7 Black Bloggers Talk Stereotypes That Are Plaguing The Black Community

Black Stereotypes
The Black community has faced it's (un)fair share of stereotypes, dating back to pre-slavery days. Due to the powerful effects of negative black stereotpyes, everyday relationships with people of different ethnic backgrounds can be strained before they ever start.Through my Quirky, Brown Chick series, I had the opportunity to talk with a few black bloggers about the stereotypes about the Black community they wish they could destroy:


Lhurve Davies: I wish I could destroy the stereotype that Blacks are inferior, especially Blacks in the so called third world countries.

All of them really, but, to pick just one would be the stereotype that black people don’t read comics or play video games. Nothing could be further from the truth. I’m a testament to that. This stereotype gives comic and video game publishers the (poor) excuse to exclude blacks from being on creative teams or not creating black characters in their stories and media. They have the mindset of, “Well if they aren’t reading/playing it, why should we include them?” 

Read Interview: Quirky, Brown Chick: Chazz
Honestly, I'm done with the stereotypes because I feel like that is never going to go away. Honestly, everyone stereotypes everyone nowadays. The changes I am looking for is the fact that their are people out there who actually hate my skin color with a passion. They are so consumed by whats on the outside of me the fail to actually see me. Its scary to know that no matter what room I walk into their is possibly someone who hates my skin color with a passion and they have been raised to think that's okay.
Quirky, Brown Chick: Martha Ngatchu
That Black women are difficult. This is a stereotype I’ve encountered a lot. It’s so irritating! To me it’s a matter of perspective. Black women are labelled difficult, but really all women are difficult. The prejudices and stereotypes perpetuated by our own community mean that a woman of another race will be affectionately called feisty or independent or confident or whatever but a black woman standing up for herself is immediately “difficult” or some other negative connotation. It’s ridiculous. On that same note, I genuinely believe that any person worth your time will be hard work regardless of race.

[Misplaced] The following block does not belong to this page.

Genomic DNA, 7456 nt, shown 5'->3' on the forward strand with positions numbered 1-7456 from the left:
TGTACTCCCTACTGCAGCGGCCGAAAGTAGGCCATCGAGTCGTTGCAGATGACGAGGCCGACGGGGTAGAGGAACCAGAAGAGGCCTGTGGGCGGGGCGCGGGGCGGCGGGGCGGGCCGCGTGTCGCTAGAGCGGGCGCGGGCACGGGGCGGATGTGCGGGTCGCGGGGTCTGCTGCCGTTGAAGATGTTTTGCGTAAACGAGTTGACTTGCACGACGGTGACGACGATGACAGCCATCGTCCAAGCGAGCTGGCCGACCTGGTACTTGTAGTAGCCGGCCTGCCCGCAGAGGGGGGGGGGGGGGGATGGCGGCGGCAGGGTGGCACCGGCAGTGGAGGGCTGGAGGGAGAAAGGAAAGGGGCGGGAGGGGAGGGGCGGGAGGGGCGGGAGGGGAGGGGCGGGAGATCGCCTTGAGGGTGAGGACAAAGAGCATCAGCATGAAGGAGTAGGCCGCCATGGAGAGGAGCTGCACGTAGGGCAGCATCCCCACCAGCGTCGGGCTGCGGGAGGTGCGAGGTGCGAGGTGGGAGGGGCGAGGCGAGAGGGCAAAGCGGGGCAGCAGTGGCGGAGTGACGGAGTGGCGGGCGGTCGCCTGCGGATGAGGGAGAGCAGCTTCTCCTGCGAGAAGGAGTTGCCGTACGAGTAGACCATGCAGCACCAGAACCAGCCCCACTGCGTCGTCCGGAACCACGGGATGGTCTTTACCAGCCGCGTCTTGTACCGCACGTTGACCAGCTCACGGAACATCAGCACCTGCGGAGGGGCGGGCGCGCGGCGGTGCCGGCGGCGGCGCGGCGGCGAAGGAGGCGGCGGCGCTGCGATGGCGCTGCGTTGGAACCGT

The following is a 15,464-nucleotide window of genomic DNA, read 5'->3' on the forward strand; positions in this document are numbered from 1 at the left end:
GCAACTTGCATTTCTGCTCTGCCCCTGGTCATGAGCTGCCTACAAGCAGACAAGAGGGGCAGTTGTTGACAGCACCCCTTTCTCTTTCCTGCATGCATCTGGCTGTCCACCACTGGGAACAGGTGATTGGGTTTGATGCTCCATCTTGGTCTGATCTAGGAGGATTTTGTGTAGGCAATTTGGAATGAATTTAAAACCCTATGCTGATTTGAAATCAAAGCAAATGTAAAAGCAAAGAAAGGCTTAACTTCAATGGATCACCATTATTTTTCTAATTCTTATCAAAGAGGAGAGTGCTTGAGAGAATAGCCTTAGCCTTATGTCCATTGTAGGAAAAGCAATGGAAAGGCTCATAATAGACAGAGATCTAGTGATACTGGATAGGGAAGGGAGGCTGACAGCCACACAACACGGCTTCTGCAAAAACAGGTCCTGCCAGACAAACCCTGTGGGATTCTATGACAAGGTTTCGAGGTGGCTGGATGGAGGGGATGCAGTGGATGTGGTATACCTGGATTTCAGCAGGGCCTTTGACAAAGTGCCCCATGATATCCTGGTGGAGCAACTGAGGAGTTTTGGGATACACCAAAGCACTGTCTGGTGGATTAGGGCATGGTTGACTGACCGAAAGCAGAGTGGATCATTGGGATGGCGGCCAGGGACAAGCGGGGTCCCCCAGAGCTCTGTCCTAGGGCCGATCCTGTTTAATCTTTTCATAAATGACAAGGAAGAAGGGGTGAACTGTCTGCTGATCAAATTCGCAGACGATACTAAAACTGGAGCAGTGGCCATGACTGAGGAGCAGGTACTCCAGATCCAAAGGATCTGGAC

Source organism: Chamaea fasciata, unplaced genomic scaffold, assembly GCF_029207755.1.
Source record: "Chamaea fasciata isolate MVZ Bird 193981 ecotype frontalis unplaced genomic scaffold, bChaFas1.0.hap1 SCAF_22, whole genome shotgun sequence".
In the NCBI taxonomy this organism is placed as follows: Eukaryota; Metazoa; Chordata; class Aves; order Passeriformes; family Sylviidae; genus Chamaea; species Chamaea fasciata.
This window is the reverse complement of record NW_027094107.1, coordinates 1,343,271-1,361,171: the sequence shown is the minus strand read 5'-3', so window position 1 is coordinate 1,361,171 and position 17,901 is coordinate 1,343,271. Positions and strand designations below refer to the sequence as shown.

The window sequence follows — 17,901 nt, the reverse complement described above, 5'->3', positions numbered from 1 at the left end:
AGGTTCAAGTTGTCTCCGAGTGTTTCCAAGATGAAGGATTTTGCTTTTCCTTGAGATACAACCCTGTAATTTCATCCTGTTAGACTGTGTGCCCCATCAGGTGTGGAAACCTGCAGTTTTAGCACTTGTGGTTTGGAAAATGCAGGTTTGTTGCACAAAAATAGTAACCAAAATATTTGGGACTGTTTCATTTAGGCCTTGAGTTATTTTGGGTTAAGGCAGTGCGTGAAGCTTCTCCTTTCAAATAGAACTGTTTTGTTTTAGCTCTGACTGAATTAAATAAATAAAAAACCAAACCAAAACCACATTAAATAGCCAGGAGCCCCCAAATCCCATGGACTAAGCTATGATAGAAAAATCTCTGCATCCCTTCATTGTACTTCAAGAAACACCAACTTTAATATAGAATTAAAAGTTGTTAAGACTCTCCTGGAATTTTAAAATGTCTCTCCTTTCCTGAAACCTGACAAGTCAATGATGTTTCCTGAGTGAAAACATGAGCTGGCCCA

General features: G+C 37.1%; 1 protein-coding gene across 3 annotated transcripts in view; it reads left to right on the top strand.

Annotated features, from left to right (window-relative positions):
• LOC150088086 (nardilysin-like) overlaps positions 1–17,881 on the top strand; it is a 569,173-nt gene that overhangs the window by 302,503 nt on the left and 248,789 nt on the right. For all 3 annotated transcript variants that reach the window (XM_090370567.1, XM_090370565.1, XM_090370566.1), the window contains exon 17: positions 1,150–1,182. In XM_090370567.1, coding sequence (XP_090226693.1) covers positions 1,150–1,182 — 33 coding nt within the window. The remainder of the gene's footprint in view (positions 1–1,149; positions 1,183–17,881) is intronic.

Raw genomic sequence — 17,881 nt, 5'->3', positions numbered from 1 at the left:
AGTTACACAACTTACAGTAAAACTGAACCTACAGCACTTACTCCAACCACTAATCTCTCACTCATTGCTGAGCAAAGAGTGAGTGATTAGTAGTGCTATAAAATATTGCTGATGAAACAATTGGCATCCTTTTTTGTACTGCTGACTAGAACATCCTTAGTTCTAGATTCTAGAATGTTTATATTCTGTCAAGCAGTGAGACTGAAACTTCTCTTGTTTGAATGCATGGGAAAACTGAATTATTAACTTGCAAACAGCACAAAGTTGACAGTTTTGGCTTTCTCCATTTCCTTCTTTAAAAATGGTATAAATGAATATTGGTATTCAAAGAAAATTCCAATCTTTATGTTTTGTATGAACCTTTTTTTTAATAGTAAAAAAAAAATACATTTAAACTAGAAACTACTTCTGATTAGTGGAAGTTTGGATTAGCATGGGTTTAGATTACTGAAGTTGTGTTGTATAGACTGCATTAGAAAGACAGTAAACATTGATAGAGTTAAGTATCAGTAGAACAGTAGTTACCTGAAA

Quirky, Brown Love | Larisa Ejutemieden
The fact that the media makes the people in Africa look poor, In as much as there are people in some african countries that need help, It will be really nice if they showed the amazing wealthy part of these african countries because videos like that brings questions like "Do you have internet in Nigeria" and also the fact that they see us as dangerous people especially if you have a hoodie on in some places.

That Black people, particularly African Amercians, don't learn or speak languages.  The common question I get when people find out that I speak Spanish is "Where are you from?" or "What are you?" I reply "Black American" but their questions make me think why do I have to be from somewhere else to speak another language?  Through my blog, I have connected with Black Americans from all over who learn and speak Spanish.

One really big one for me is "respectability politics". Non-POC love to tell us, that if we were "nicer, more polite, less angry" these "things" wouldn't happen to us. Police wouldn't racially profile us, if we listen to every little nuanced thing a police officer says, like a good little slave that they won't kill us. Respectability Politics is complete Bullshit. If they want to kill us they will, if they want to spend their entire bloody work day, following us around while we shop, they will because other people say as long as we are sweet, docile and subdued we won't be hurt. That's just not true. I am tired of having to be polite and quiet while injustice swirls around me. If I could destroy anything it would be the thought that Respectability politics will save us from racists and bigots who have nothing better to do with their time, then to destroy any and everything that we work hard for and hold most dear. 

What stereotype about the Black community do you wish you could destroy?

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